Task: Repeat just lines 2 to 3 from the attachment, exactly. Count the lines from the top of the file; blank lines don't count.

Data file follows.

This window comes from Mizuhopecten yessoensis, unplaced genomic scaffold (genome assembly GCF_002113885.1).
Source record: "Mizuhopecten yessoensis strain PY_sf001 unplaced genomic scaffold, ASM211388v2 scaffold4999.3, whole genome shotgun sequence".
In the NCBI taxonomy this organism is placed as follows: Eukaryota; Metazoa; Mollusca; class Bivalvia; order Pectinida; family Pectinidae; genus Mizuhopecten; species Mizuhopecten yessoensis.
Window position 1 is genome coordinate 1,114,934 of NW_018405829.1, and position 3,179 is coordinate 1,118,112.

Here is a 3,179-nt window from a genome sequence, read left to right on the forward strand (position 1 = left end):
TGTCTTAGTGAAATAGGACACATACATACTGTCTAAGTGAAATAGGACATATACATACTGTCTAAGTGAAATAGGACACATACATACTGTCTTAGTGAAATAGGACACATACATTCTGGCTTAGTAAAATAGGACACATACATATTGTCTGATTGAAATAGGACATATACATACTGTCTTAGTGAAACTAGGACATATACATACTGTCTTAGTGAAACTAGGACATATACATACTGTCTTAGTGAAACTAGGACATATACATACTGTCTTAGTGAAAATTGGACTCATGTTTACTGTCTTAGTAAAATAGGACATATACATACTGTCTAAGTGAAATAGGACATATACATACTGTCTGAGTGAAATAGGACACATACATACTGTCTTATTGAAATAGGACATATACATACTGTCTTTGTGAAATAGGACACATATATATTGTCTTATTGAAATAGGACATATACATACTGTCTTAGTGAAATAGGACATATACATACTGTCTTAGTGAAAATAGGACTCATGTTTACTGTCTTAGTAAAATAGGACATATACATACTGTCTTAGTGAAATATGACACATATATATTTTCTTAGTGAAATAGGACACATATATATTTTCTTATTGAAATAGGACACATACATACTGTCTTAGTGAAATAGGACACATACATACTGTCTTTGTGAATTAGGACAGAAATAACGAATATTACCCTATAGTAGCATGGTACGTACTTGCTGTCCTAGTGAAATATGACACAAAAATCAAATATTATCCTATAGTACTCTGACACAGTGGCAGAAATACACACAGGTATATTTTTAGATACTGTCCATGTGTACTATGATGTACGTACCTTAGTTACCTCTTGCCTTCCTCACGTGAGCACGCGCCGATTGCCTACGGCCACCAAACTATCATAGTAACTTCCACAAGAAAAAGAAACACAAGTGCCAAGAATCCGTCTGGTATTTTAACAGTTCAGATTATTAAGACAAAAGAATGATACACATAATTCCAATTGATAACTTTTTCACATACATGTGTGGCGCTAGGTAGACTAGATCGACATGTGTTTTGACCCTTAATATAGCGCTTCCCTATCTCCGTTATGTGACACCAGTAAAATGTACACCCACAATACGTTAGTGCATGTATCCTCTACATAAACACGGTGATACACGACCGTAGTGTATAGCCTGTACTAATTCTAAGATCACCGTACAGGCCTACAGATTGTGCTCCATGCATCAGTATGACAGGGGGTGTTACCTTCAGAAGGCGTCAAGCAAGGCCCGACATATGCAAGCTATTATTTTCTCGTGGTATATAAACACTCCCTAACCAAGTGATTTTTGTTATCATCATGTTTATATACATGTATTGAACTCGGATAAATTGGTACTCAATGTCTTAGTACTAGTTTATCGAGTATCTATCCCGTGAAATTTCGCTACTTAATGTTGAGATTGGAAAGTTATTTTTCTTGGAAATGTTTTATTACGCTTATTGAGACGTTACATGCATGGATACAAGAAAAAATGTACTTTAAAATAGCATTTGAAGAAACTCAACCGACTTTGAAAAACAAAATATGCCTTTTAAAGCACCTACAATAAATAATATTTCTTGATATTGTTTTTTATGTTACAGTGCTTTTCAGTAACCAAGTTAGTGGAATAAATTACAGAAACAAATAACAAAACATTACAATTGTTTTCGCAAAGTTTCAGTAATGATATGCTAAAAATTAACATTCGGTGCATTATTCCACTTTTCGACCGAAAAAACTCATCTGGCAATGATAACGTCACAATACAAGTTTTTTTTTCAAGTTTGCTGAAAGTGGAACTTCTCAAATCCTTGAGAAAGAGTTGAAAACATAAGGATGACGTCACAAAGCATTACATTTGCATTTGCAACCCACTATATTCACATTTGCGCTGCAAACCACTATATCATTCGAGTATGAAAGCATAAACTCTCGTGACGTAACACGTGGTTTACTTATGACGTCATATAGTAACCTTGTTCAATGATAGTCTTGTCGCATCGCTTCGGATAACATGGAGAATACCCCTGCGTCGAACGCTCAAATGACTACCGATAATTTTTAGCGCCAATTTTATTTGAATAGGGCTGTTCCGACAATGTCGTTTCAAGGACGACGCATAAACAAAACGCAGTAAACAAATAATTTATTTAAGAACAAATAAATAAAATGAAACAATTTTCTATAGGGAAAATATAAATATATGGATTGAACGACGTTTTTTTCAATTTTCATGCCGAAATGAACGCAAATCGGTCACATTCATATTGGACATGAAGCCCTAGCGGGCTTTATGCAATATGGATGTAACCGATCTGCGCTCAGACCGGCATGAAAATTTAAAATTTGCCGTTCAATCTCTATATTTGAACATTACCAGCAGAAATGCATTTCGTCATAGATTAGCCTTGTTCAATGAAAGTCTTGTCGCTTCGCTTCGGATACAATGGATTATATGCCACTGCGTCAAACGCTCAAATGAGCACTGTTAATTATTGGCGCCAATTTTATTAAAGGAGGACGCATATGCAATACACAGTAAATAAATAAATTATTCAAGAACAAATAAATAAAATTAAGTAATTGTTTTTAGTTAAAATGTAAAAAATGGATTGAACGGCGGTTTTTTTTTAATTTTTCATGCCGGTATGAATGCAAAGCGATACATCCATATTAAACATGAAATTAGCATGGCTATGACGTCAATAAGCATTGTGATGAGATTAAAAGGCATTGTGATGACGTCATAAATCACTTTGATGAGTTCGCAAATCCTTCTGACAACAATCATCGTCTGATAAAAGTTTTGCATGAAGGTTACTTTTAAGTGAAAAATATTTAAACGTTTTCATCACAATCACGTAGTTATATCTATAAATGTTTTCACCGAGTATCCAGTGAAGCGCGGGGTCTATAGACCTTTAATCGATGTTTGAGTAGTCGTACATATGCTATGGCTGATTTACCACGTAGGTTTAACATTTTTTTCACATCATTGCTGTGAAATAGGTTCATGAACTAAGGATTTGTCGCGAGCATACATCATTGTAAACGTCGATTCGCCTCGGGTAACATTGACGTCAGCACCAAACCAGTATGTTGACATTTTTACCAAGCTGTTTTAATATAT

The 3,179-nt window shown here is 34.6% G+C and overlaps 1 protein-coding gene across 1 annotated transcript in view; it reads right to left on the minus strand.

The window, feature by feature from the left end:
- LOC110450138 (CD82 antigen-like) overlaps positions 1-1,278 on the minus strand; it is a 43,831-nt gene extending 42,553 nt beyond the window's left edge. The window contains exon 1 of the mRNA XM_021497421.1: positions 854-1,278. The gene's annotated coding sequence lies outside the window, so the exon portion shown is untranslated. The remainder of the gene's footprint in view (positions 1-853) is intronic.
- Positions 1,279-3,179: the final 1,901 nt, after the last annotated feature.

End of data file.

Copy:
Source record: "Mizuhopecten yessoensis strain PY_sf001 unplaced genomic scaffold, ASM211388v2 scaffold4999.3, whole genome shotgun sequence".
In the NCBI taxonomy this organism is placed as follows: Eukaryota; Metazoa; Mollusca; class Bivalvia; order Pectinida; family Pectinidae; genus Mizuhopecten; species Mizuhopecten yessoensis.